Johns Hopkins Owl Torture Tests: Confirmed Useless, Apparently Illegal

Published by Katherine Sullivan.

Update: February 23, 2021

Shreesh Mysore may treat barn owls like unfeeling pieces of lab equipment, but they’re a protected species. So experimenters in Maryland must obtain permits to lock them in their laboratories. However, when PETA requested proof of Mysore’s permits through the state’s Freedom of Information Act, we discovered that the ones for 2015 through 2018 were missing. Apparently, neither Mysore nor anyone else in his lab had bothered to apply for or obtain them.

If experimenters can’t even bother to file simple paperwork with the state, they shouldn’t be allowed to conduct complex brain surgeries on live animals. Given this apparent flagrant violation of state law, we’ve sent a letter to the Maryland Department of Natural Resources urging it to revoke Mysore’s current permit to keep owls in his laboratory and to prohibit him from obtaining any permits in the future.

We’ve also sent a letter to the National Eye Institute requesting that it end its taxpayer funding of Mysore’s hideous and useless experiments on owls. Please add your voice to ours by taking action below.

Cutting into owls’ skulls to expose their brains, screwing and gluing metal devices onto their heads, poking electrodes around in fully conscious birds’ brains—at Johns Hopkins University (JHU), Shreesh Mysore does all this and more, even though he admitted during a seminar that the results of his experiments on these animals in his lab could be misleading. Listen for yourself:

The recent, damning audio recording was included in the complaints that PETA filed earlier today with the National Eye Institute (NEI) and JHU, as was newly released evidence showing that Mysore—a taxpayer-funded experimenter—has apparently violated Maryland law.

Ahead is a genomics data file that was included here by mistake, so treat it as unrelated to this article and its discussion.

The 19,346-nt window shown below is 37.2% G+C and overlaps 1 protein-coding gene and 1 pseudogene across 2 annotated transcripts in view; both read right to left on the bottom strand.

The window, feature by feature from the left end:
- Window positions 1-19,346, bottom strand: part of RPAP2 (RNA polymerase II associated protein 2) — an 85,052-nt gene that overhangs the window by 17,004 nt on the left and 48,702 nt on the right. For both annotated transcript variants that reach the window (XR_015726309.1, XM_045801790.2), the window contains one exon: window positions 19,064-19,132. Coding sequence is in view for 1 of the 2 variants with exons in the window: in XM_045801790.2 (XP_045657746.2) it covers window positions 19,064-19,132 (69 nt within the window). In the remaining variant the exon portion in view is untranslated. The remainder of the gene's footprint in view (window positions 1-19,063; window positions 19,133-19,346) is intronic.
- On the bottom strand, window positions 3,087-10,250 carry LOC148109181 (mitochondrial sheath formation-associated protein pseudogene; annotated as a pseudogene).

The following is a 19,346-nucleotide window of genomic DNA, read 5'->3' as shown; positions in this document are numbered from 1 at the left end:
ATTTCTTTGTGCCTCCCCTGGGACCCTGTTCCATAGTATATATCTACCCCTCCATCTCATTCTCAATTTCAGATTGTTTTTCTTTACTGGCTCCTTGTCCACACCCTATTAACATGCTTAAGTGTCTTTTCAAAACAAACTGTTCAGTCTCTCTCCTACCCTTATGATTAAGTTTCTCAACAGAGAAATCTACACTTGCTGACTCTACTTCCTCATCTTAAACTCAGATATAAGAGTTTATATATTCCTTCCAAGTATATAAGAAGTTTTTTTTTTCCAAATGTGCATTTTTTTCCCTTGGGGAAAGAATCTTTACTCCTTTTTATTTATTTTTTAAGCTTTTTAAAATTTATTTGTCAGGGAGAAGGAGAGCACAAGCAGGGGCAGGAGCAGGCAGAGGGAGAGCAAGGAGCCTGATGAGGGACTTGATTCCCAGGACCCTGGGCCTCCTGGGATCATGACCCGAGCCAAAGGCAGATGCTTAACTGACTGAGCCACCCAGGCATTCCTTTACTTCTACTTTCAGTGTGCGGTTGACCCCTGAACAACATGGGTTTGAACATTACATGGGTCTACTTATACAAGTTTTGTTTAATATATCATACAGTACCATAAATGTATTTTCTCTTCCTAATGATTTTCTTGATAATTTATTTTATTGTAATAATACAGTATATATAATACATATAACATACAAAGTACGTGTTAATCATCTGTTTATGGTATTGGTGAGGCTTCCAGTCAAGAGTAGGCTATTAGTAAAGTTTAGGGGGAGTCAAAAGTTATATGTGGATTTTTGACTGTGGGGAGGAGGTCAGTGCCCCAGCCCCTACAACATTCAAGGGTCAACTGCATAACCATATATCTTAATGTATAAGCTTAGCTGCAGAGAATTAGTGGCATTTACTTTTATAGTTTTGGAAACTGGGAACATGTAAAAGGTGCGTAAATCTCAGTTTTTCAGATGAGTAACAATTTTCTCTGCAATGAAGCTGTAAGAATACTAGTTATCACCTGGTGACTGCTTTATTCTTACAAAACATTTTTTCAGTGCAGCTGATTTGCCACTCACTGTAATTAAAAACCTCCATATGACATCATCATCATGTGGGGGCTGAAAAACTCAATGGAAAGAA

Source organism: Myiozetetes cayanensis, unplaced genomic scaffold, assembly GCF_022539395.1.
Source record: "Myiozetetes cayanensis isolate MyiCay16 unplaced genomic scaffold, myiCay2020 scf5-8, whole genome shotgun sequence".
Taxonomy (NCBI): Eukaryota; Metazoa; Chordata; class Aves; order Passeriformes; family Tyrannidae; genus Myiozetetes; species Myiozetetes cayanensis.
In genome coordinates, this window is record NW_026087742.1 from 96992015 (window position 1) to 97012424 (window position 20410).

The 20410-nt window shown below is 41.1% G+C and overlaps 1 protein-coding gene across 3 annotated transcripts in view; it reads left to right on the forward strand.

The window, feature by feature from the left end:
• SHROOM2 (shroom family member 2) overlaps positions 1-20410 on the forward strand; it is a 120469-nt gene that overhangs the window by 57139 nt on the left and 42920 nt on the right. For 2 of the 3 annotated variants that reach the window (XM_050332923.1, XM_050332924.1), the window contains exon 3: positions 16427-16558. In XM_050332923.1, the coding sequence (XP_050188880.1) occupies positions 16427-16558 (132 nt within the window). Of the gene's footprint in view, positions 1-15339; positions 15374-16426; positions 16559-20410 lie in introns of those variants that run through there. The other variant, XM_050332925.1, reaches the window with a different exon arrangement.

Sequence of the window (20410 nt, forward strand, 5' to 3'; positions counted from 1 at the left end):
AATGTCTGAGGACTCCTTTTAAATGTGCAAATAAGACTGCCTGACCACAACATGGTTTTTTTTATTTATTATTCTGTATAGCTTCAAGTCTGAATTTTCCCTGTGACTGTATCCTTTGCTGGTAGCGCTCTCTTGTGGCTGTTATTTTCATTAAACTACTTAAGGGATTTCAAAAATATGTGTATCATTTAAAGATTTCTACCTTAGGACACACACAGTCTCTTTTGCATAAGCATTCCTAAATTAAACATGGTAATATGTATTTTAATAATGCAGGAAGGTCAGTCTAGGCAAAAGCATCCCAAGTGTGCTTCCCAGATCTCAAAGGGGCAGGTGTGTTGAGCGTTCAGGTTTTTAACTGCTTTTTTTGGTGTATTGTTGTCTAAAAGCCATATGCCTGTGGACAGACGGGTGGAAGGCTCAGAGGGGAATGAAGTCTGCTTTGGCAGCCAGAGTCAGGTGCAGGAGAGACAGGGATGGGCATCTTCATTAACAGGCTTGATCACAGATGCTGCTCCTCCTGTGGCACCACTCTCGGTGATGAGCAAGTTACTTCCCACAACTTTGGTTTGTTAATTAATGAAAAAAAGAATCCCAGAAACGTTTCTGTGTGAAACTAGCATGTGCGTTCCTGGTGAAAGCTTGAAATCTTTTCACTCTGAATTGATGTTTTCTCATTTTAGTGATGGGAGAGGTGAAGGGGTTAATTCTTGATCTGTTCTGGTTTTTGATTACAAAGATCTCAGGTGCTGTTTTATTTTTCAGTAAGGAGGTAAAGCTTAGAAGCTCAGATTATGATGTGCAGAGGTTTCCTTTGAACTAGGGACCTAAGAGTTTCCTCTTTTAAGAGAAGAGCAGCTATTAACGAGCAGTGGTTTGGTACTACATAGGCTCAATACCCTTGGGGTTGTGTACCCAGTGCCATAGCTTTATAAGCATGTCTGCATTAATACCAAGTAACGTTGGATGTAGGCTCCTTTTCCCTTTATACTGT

In the audio recording, Mysore acknowledges that experimenting on owls whose heads are surgically fixed in place could “change the way the brain is solving problems, and we might misinterpret what’s happening or misunderstand if we do this in head-fixed animals” [emphasis added]. Yet in his experiments, he does exactly this—attaching bolts to owls’ skulls in order to hold their heads in a fixed position.

Johns Hopkins University owl torture

This owl is one of many imprisoned in Shreesh Mysore’s laboratory, where he cuts into their skulls and screws metal devices onto their heads in curiosity-driven experiments with no relevance to human health.

Furthermore, he locks the animals in restraining devices for up to 12 hours at a time, clamping their eyes open and bombarding them with noises and lights—just like in the sci-fi horror film A Clockwork Orange. Only for Mysore’s victims, the torture is real.

It also appears that Mysore violated Maryland law in failing to obtain a legally required permit from 2015 to 2018 to possess protected birds for experiments, which are currently slated to be performed on 50 to 60 barn owls, including six just for surgical practice for his staff.

So in addition to being cruel, these horrifying experiments are apparently illegal and admittedly worthless.

This is why PETA is calling on the NEI to pull the plug on its $1.5 million grant to Mysore and for JHU to end this junk science.

Barn Owls Need Your Help, Too

Join PETA and tens of thousands of supporters who’ve already e-mailed the NEI to urge it to stop funding Mysore’s experiments, which cause owls immense suffering. Click below to take action for barn owls:

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 Ingrid E. Newkirk

“Almost all of us grew up eating meat, wearing leather, and going to circuses and zoos. We never considered the impact of these actions on the animals involved. For whatever reason, you are now asking the question: Why should animals have rights?” READ MORE

— Ingrid E. Newkirk, PETA President and co-author of Animalkind